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DPA Case Number 04-M-0134 - Reinstatement After Automatic Resignation

DPA Case Number 04-M-0134 - Reinstatement After Automatic Resignation

Final Non-Precedential Decision Adopted: March 28, 2005
By: Michael T. Navarro, Director

DECISION

This matter was heard before Linda A. Mayhew, Administrative Law Judge (ALJ), Department of Personnel Administration (DPA) at 10:00 a.m. on March 23, 2005, at Sacramento, California.
Appellant, was present and was represented by Harry J. Gibbons, Attorney, California State Employees Association (CSEA).
Kay Krumenacker, Senior Staff Counsel, represented the Department of Motor Vehicles (DMV), respondent.
Evidence having been received and duly considered, the ALJ makes the following findings of fact and Proposed Decision.

I - JURISDICTION

On November 2, 2004, respondent notified appellant he was being automatically resigned effective November 15, 2004, for being absent without approved leave from October 18, 2004 through November 2, 2004. At hearing, respondent modified the dates appellant was charged with being absent without leave to October 18 through October 22, 2004.1
CSEA filed a request (appeal) for reinstatement after automatic resignation on appellant’s behalf on November 15, 2004. The appeal complies with the procedural requirements of Government Code section 19996.2.

II - CAUSE FOR APPEAL

Appellant alleged he had a valid reason for being absent; a valid reason for not obtaining leave; and, that he was ready, able, and willing to return to work.

III - REASON FOR BEING ABSENT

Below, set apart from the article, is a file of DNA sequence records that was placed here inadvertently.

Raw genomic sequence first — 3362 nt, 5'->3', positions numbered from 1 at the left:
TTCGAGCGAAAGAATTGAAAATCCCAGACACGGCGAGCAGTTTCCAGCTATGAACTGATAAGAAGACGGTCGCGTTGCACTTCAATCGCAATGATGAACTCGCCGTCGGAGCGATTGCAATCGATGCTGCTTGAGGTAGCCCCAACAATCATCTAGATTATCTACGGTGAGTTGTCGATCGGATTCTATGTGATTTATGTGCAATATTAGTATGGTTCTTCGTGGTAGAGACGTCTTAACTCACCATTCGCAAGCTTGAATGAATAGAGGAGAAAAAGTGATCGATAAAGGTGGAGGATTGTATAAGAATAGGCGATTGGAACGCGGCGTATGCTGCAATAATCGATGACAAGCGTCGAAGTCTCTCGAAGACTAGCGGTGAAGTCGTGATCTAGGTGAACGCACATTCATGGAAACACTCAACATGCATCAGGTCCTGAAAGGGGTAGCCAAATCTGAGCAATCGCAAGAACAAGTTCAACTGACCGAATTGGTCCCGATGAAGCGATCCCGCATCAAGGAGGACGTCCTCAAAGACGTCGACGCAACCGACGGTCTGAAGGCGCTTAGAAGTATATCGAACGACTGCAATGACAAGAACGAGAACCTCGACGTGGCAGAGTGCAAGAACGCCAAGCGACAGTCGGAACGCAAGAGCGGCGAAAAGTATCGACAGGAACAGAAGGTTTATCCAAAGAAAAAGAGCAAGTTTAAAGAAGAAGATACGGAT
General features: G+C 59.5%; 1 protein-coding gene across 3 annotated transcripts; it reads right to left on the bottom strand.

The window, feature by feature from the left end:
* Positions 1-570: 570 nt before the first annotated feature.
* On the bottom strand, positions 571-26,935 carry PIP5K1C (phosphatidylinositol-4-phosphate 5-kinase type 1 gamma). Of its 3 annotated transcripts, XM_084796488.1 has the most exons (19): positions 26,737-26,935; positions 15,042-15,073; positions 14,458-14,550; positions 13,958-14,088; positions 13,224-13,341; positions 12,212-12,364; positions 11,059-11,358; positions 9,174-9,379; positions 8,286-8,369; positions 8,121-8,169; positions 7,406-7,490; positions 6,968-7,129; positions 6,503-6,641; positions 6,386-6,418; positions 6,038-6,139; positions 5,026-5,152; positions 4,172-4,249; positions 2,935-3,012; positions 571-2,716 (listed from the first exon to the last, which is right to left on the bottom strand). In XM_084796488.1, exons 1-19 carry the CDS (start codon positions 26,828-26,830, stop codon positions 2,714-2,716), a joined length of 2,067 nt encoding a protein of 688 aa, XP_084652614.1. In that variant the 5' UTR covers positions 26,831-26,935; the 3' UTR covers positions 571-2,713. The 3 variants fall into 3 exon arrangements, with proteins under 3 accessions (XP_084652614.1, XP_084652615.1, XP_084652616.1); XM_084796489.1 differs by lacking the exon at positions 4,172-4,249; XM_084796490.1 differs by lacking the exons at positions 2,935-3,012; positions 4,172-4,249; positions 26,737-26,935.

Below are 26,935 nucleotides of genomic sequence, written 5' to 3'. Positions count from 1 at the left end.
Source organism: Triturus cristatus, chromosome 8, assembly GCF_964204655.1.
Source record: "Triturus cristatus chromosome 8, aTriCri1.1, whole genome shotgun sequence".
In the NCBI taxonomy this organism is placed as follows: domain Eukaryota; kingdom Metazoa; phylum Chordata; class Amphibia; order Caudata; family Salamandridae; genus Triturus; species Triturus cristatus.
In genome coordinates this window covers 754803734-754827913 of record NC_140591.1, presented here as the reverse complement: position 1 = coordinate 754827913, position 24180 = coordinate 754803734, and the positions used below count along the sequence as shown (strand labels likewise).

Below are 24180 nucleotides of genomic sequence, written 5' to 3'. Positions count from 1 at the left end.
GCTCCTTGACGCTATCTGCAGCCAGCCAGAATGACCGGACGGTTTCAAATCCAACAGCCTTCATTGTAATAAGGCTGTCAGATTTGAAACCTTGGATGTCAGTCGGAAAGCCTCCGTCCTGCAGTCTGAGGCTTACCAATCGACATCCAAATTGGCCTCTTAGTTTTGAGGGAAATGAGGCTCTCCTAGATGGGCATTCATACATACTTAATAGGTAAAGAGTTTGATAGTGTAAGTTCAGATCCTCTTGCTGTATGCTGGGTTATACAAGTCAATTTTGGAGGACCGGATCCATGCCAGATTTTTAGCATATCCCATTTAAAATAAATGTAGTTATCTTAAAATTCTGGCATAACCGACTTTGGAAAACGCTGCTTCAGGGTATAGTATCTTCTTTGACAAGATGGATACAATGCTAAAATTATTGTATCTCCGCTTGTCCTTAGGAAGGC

Appellant testified he was absent from work on October 18 through October 22 because he was attacked by his brother. Appellant lives with his parents in a multi-story dwelling. His brother lives in the lower part of the dwelling. Appellant testified that sometime during the weekend prior to October 18, his brother chased him with a knife, kicked his door in, and threw a knife at him. No one witnessed the incident. Appellant did not call the police. He testified this type of incident had happened before and it was his belief that if he reported the incident to the police without having a corroborating witness, the police might take him to jail because his brother would lie.
Appellant testified he was not physically harmed during the incident, but he was “stressed out.” He testified he could not sleep or concentrate. He testified he knew harm was going to be done to him.
Appellant testified he had been previously given medication for “physical and mental pain” and he took this medication to alleviate his stress. Appellant testified he called a medical clinic and they advised him to take this medication.

IV - REASON FOR NOT OBTAINING LEAVE

Appellant testified he tried to obtain leave. He knew he was expected to call and speak with a manager if he was not going to report to work. Appellant testified his brother removed the telephone on some of the days between October 18 and October 22.
Appellant testified attempted to contact respondent on three different occasions on Thursday, October 21 and Friday, October 22. On one of these dates, he testified he talked to an [name omitted] who he knew only as a “manager.” On the two other occasions he tried to contact respondent, he testified the line was “busy.”